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Book Excerpt: Understanding Fragrance Chemistry

By: Charles Sell
Posted: May 14, 2008, from the June 2008 issue of P&F magazine.

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  • From P&F Magazine
  • June 2008 issue, pg. 44—3 pages
  • 3 pages

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Stable, neutral atoms such as helium, or molecules such as nitrogen (N2), require considerable persuasion to undergo chemical reactions. Organic reactions can be classified into four groups: cationic, anionic, free radical and pericyclic. F-1 shows three ways of removing a hydrogen atom from an organic molecule, methane in this case, in order to produce an unstable, and hence reactive, species.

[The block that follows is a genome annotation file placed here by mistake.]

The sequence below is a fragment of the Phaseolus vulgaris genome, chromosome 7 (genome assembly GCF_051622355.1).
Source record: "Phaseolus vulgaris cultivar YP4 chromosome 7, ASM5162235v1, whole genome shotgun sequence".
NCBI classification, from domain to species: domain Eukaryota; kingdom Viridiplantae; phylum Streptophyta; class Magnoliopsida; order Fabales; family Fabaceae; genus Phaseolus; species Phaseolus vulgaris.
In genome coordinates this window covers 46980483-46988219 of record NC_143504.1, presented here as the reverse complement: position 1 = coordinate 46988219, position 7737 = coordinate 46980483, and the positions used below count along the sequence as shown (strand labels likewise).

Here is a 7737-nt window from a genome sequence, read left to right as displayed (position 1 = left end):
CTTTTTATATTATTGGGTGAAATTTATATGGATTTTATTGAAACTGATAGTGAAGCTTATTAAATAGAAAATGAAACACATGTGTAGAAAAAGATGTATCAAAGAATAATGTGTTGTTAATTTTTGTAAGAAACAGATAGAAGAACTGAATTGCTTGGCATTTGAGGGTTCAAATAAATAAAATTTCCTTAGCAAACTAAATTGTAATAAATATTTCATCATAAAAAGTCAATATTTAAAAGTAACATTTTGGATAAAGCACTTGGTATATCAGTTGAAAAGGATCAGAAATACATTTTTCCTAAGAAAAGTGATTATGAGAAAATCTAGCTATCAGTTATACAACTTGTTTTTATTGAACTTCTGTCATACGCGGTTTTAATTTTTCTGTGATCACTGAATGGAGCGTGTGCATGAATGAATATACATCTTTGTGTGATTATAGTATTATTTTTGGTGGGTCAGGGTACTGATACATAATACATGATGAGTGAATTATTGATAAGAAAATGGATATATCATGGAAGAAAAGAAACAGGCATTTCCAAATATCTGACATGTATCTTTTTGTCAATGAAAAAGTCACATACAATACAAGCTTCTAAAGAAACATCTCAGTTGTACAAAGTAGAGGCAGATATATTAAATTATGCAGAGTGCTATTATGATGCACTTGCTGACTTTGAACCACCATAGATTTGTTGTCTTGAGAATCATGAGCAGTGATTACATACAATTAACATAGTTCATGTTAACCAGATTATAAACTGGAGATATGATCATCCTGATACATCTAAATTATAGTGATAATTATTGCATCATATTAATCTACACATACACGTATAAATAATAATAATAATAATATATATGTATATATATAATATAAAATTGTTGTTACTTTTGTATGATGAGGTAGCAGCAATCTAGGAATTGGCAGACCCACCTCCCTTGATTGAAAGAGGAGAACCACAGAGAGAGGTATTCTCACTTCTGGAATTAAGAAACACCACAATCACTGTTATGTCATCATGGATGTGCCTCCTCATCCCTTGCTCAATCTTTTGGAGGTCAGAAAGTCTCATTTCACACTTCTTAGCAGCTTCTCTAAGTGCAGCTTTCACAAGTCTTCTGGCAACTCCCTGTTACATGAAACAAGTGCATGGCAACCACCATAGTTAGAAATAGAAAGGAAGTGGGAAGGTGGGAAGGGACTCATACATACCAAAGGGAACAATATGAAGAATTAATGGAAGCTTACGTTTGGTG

On the left-hand side of F-1, only the hydrogen nucleus has been removed. Therefore, the resulting carbon atom has an orbital with two electrons in it but no other atom attached. A quick count of protons and electrons will reveal that it now has one more electron than protons, so the species is an anion carrying one negative charge. Such species are known as carbanions. In the center, the hydrogen nucleus has been removed together with one electron leaving a carbon species that is neutral but contains an unpaired electron. Such a species is known as a free radical. On the right, the hydrogen nucleus and both electrons of the carbon-hydrogen bond have been removed, thus leaving a positively charged species known as a carbocation. These three species are all unstable and hence reactive.

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